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Friday, 13 July 2018

Eighty years ago: Nazi art displayed in all its poverty, hard news on Stalin's purges and diplomatic double standards in China



Hitler opened the second national exhibition at the House of German Art in Munich. It was intended as a counterweight to the kind on non-representational and modern art that Nazism loathed as an essentially Jewish construct. His speech was long on bombast but short on substance as to the exhibits. Indeed he confessed that the previous year’s effort had shown how disappointingly little the Nazi cultural message had been understood. This year the number of exhibits had risen but this reflected the inclusion of formerly Austrian artists who had been citizens of the Reich since the Anschluß earlier in the year. He lauded Italian generosity in allowing the export of the Discobulus of Myron but his praise of classical sculpture rather reinforced the absence of any creative force under Nazi cultural policy.

NKVD general Genrikh Lyushkov appeared at the news conference in Tokyo following his defection to the Japanese forces in Manchukuo. Lyushkov had been a leading figure in Stalin’s purges but had recognized that a summons to return to Moscow meant that he himself was to be killed. He planned to arrange for his family to escape as well but this failed and they were all murdered. Lyushkov was one of the most high-ranking and knowledgeable defectors from the Soviet Union ever. He explained simply that the victims of the purges were simply those whom Stalin distrusted, innocent of any crime. He explianed that the confessions of old Bolsheviks such as Kamenev and Zinoviev presented at their show trials had been extracted by torture and also gave figures for the total numbers of purge victims: 1,000,000 civilians and 100,000 military. The Soviets pretended that Lyushkov was an impostor to try to soften the impact of his revelations. He also brought with him a mass of operational intelligence on Soviet forces in the Far East and later collaborated in a plan to assassinate Stalin. His fate is uncertain but it is suspected that his Japanese hosts murdered him in 1945 when their defeat was inevitable because of the volume of unfavourable facts that he had learned about them since his defection.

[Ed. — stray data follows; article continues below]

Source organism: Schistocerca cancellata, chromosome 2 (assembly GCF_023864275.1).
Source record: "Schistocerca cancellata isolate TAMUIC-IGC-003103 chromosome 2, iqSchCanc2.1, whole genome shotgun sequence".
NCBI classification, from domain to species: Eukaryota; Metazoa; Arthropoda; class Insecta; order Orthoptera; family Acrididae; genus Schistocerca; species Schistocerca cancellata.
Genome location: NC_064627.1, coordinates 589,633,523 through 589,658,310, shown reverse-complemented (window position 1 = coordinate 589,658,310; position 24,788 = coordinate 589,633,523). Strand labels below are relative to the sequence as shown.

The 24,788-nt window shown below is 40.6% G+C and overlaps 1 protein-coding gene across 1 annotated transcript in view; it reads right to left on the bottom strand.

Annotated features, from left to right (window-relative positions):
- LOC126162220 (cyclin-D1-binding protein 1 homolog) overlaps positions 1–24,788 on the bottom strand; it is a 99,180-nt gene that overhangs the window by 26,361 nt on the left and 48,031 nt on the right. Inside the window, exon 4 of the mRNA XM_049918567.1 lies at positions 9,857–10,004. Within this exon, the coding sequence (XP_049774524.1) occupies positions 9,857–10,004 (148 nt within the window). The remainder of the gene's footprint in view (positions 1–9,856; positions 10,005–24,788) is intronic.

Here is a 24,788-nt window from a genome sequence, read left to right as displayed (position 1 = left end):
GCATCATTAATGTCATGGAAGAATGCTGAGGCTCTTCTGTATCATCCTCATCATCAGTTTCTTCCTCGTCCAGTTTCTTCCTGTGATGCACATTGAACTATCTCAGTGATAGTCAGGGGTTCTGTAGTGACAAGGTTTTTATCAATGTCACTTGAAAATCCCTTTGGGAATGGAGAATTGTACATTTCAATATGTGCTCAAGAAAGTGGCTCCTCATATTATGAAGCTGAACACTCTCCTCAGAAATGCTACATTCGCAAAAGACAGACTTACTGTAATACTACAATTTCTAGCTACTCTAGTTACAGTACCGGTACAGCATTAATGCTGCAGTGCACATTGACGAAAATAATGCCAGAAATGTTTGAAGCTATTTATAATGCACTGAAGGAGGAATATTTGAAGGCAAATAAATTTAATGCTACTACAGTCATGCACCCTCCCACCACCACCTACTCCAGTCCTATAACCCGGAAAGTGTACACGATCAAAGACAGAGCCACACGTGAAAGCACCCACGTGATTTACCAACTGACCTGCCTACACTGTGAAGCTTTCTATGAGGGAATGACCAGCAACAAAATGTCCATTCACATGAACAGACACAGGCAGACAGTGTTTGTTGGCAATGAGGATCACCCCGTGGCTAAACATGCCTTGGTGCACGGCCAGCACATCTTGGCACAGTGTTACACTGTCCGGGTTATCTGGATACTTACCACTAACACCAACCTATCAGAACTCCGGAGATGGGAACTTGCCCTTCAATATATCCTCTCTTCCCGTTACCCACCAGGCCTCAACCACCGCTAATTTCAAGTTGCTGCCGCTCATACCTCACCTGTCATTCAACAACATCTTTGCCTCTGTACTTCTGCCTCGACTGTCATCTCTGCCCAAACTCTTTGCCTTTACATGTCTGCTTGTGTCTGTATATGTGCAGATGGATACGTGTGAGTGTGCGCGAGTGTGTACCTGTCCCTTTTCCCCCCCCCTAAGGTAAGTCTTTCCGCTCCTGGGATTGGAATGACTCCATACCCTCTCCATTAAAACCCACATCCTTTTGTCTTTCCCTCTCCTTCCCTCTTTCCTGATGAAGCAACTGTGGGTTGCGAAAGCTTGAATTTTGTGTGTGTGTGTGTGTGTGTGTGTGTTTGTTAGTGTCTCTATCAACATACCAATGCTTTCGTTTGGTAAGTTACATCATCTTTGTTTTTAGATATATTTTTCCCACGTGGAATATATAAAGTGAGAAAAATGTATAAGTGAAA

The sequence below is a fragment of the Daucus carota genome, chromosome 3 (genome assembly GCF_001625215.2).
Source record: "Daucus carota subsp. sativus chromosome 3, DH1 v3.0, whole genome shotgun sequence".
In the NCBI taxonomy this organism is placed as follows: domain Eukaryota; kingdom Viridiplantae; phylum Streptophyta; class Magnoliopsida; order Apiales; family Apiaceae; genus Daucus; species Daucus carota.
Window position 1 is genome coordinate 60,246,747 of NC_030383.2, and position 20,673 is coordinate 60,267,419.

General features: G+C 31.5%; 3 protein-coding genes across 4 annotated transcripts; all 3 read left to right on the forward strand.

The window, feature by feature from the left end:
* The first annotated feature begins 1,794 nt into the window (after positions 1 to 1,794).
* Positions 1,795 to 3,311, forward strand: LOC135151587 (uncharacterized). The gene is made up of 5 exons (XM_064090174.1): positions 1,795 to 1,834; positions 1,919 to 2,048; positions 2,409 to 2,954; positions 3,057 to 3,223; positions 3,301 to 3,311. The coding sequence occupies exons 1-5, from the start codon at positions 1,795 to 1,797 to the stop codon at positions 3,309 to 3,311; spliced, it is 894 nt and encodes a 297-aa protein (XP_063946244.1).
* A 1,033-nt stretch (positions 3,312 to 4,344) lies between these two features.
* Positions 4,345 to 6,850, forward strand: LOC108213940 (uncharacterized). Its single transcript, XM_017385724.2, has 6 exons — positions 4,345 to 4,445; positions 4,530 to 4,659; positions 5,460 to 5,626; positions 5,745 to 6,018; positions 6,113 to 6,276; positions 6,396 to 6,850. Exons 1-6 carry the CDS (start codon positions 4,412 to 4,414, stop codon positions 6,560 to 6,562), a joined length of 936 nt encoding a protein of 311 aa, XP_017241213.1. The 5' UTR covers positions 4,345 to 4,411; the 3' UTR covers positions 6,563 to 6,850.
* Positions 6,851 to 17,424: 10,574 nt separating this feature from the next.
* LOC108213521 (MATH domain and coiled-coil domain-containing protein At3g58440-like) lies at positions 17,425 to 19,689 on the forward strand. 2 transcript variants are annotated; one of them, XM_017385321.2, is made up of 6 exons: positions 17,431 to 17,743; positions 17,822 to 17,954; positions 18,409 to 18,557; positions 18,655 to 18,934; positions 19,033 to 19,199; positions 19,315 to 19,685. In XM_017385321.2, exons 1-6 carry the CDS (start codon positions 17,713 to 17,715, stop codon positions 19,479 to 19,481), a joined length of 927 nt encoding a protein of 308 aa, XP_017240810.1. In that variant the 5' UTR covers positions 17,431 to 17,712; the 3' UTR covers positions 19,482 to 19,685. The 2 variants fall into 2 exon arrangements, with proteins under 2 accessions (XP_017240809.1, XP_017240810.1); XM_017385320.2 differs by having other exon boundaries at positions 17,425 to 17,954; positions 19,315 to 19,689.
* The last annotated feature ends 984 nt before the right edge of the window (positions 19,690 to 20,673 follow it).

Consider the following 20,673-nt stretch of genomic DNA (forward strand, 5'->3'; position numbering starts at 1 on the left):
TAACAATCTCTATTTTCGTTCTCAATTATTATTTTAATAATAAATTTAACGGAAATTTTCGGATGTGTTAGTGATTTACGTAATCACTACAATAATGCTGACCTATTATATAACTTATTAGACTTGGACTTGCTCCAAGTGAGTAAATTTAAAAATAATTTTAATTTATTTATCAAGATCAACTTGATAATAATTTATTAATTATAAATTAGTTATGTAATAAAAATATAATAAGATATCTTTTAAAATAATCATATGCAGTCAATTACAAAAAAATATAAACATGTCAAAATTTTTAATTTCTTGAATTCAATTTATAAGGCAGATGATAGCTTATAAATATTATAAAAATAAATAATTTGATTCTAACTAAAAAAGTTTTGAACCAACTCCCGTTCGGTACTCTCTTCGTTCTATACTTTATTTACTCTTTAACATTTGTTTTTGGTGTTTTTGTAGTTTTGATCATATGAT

In China the retreating Chinese forces paused at Kiukiang. Here they damaged British owned warehouses by transforming them into strongpoints and destroyed a steel pontoon belonging to Standard Oil of New York. These attracted strong formal protests from the western ambassadors concerned. The Japanese took advantage of their air superiority to bomb towns on the Yangtze River inflicting some 200 civilian deaths but there was no protest from western diplomats in Tokyo.

Friday, 6 July 2018

Eighty years ago, Germany takes another step towards a war economy, Franco puts killing Republicans ahead of battlefield victory and Palestine erupts into bloodshed again



Germany’s transformation into a state-planned autarkic economy took another major step with the introduction of labour conscription. The construction, steel and metal-working industries were to have the first claim on conscripted workers. Other industries were to be ranked in descending order of importance with Herman Goering as Commissioner for the five year plan having the final say. Exporting industries were to have some privileges but this was clearly a move towards mobilisation for war conditions; the construction industry, of course, embraced the massive efforts being made to construct the Westwall fortifications along the border with France.